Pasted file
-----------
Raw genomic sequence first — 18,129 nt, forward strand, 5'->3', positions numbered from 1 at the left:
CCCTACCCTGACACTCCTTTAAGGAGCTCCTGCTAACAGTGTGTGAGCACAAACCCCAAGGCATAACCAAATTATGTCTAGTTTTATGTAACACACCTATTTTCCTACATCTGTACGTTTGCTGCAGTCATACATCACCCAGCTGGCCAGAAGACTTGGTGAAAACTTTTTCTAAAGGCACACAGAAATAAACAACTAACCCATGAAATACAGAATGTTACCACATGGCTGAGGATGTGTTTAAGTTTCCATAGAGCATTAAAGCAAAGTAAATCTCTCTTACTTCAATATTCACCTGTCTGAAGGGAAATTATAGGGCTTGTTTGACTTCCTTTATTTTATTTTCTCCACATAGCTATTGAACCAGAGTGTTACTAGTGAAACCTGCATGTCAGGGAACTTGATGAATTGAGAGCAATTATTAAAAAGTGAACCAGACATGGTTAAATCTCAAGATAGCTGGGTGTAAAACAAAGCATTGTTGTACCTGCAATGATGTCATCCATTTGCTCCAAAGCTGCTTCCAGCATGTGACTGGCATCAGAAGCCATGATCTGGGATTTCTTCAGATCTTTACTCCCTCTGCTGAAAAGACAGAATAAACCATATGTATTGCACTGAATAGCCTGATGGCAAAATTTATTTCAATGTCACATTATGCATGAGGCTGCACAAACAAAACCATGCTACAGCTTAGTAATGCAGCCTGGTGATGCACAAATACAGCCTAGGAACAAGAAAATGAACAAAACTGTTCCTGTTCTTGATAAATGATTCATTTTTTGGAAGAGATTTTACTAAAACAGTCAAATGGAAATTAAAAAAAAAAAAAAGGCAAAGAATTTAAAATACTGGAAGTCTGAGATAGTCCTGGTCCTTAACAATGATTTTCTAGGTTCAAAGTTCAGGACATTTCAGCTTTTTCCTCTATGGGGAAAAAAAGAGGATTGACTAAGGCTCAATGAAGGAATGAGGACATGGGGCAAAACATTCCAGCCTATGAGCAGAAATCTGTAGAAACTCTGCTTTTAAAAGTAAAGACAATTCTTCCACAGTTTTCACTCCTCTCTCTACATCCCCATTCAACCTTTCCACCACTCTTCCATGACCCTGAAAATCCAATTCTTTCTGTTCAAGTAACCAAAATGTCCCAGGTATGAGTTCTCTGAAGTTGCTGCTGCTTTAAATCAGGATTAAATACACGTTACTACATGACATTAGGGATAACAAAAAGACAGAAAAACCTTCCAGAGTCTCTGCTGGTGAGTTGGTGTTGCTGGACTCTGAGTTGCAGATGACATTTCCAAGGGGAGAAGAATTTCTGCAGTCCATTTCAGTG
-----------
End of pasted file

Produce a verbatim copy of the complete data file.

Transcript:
Raw genomic sequence first — 18,129 nt, forward strand, 5'->3', positions numbered from 1 at the left:
CCCTACCCTGACACTCCTTTAAGGAGCTCCTGCTAACAGTGTGTGAGCACAAACCCCAAGGCATAACCAAATTATGTCTAGTTTTATGTAACACACCTATTTTCCTACATCTGTACGTTTGCTGCAGTCATACATCACCCAGCTGGCCAGAAGACTTGGTGAAAACTTTTTCTAAAGGCACACAGAAATAAACAACTAACCCATGAAATACAGAATGTTACCACATGGCTGAGGATGTGTTTAAGTTTCCATAGAGCATTAAAGCAAAGTAAATCTCTCTTACTTCAATATTCACCTGTCTGAAGGGAAATTATAGGGCTTGTTTGACTTCCTTTATTTTATTTTCTCCACATAGCTATTGAACCAGAGTGTTACTAGTGAAACCTGCATGTCAGGGAACTTGATGAATTGAGAGCAATTATTAAAAAGTGAACCAGACATGGTTAAATCTCAAGATAGCTGGGTGTAAAACAAAGCATTGTTGTACCTGCAATGATGTCATCCATTTGCTCCAAAGCTGCTTCCAGCATGTGACTGGCATCAGAAGCCATGATCTGGGATTTCTTCAGATCTTTACTCCCTCTGCTGAAAAGACAGAATAAACCATATGTATTGCACTGAATAGCCTGATGGCAAAATTTATTTCAATGTCACATTATGCATGAGGCTGCACAAACAAAACCATGCTACAGCTTAGTAATGCAGCCTGGTGATGCACAAATACAGCCTAGGAACAAGAAAATGAACAAAACTGTTCCTGTTCTTGATAAATGATTCATTTTTTGGAAGAGATTTTACTAAAACAGTCAAATGGAAATTAAAAAAAAAAAAAAGGCAAAGAATTTAAAATACTGGAAGTCTGAGATAGTCCTGGTCCTTAACAATGATTTTCTAGGTTCAAAGTTCAGGACATTTCAGCTTTTTCCTCTATGGGGAAAAAAAGAGGATTGACTAAGGCTCAATGAAGGAATGAGGACATGGGGCAAAACATTCCAGCCTATGAGCAGAAATCTGTAGAAACTCTGCTTTTAAAAGTAAAGACAATTCTTCCACAGTTTTCACTCCTCTCTCTACATCCCCATTCAACCTTTCCACCACTCTTCCATGACCCTGAAAATCCAATTCTTTCTGTTCAAGTAACCAAAATGTCCCAGGTATGAGTTCTCTGAAGTTGCTGCTGCTTTAAATCAGGATTAAATACACGTTACTACATGACATTAGGGATAACAAAAAGACAGAAAAACCTTCCAGAGTCTCTGCTGGTGAGTTGGTGTTGCTGGACTCTGAGTTGCAGATGACATTTCCAAGGGGAGAAGAATTTCTGCAGTCCATTTCAGTG